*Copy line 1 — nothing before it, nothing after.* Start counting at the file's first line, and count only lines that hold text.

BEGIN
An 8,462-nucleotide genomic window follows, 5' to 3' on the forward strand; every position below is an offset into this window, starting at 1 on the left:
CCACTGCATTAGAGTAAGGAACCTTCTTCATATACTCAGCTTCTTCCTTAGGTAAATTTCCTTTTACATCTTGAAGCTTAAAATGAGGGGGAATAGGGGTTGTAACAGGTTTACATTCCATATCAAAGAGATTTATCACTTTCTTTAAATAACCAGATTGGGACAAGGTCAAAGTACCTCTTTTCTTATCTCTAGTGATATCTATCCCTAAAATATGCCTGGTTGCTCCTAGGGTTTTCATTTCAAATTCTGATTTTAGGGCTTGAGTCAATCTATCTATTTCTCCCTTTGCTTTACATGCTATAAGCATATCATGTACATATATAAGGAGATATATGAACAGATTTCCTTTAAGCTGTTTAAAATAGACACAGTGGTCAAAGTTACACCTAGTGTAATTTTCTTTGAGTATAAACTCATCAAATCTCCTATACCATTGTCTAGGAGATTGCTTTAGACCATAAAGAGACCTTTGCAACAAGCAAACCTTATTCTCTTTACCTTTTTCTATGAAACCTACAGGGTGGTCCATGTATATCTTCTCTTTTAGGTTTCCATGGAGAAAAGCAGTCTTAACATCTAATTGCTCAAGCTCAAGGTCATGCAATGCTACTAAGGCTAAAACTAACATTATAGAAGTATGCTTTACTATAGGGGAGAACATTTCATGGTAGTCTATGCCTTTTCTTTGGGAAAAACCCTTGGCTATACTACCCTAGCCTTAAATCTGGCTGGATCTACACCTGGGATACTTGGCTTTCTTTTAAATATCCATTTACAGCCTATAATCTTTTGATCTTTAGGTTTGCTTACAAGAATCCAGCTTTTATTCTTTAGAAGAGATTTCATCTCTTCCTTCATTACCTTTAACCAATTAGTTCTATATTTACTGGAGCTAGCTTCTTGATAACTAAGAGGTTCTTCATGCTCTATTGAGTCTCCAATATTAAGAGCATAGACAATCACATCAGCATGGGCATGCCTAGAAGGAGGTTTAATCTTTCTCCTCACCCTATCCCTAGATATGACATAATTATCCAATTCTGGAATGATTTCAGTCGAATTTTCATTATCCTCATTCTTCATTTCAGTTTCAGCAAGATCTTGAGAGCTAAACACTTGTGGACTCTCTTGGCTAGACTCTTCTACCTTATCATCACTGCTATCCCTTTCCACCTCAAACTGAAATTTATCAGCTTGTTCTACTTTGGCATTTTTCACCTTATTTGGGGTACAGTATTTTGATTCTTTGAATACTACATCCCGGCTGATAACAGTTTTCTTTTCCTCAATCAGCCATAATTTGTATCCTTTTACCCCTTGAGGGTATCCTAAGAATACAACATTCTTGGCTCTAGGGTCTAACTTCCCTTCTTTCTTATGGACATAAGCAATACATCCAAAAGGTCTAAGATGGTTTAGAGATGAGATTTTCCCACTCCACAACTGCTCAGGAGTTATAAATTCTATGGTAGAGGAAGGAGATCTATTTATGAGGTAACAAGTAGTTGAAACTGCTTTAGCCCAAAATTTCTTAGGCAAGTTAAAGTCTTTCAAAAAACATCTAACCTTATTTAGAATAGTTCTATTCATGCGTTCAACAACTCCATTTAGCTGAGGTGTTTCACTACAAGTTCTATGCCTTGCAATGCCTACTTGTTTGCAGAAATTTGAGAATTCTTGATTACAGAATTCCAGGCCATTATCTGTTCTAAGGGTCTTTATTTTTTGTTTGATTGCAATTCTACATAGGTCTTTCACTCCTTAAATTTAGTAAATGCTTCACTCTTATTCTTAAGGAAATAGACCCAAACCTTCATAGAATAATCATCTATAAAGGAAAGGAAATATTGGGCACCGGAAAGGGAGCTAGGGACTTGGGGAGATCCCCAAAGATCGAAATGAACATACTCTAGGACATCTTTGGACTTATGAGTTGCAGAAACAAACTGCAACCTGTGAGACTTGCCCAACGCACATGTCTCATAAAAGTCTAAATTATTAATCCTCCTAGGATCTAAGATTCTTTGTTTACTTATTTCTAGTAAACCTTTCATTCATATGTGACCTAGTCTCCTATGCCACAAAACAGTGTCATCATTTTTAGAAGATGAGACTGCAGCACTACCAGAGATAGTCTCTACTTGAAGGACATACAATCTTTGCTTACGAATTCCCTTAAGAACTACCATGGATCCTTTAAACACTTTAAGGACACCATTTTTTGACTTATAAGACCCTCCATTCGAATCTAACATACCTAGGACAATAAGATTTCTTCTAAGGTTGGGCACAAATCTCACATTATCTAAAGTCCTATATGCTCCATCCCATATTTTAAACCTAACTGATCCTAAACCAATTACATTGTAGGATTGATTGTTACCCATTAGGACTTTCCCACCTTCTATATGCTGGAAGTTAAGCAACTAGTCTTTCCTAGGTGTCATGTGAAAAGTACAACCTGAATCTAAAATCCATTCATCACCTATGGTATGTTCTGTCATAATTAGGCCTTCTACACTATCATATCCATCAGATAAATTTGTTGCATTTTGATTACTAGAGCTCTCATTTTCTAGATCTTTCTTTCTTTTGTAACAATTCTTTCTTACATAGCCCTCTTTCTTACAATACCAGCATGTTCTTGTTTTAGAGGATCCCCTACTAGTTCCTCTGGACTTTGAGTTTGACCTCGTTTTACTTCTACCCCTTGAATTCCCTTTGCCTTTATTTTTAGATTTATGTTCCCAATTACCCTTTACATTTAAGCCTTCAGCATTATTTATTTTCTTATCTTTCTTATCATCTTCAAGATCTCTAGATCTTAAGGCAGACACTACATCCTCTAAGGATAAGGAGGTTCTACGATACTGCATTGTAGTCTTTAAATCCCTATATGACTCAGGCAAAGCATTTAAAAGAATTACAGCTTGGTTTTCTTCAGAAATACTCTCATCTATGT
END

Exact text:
An 8,462-nucleotide genomic window follows, 5' to 3' on the forward strand; every position below is an offset into this window, starting at 1 on the left: